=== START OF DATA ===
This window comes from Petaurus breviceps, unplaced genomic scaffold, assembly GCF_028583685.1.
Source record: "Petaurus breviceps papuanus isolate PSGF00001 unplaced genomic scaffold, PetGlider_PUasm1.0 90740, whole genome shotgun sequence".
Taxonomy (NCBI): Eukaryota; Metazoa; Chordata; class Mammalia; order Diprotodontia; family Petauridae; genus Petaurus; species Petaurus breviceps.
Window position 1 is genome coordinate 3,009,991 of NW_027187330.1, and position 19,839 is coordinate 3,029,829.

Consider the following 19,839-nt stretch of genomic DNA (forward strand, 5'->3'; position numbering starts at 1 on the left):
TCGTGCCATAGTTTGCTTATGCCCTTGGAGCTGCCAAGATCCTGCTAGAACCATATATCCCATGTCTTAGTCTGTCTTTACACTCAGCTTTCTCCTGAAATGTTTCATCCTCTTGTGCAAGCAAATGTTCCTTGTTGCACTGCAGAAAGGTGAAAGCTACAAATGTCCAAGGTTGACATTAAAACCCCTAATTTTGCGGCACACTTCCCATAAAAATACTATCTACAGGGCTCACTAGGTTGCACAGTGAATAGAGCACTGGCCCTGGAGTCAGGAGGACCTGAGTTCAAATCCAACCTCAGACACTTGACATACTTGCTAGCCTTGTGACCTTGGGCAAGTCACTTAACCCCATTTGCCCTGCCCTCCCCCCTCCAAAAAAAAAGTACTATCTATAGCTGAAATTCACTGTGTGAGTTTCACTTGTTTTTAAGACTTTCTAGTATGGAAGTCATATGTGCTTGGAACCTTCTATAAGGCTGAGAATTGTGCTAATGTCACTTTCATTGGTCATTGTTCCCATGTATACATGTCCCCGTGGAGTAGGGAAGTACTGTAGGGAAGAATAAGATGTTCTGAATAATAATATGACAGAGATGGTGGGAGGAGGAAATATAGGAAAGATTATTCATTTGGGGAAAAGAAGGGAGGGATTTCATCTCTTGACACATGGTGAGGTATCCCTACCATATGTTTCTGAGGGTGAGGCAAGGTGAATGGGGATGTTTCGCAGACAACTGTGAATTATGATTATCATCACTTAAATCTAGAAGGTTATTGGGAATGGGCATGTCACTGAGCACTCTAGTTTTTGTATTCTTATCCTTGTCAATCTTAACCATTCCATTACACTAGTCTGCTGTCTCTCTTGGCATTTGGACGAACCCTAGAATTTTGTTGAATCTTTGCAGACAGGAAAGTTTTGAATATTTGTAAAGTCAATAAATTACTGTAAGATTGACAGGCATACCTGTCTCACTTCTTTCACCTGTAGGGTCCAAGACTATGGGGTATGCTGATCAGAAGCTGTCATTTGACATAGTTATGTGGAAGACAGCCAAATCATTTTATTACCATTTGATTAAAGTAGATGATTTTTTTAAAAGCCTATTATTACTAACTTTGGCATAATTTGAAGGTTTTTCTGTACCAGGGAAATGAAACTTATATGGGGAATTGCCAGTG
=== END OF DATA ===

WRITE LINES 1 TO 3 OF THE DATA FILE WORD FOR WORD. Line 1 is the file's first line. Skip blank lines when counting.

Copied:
This window comes from Petaurus breviceps, unplaced genomic scaffold, assembly GCF_028583685.1.
Source record: "Petaurus breviceps papuanus isolate PSGF00001 unplaced genomic scaffold, PetGlider_PUasm1.0 90740, whole genome shotgun sequence".
Taxonomy (NCBI): Eukaryota; Metazoa; Chordata; class Mammalia; order Diprotodontia; family Petauridae; genus Petaurus; species Petaurus breviceps.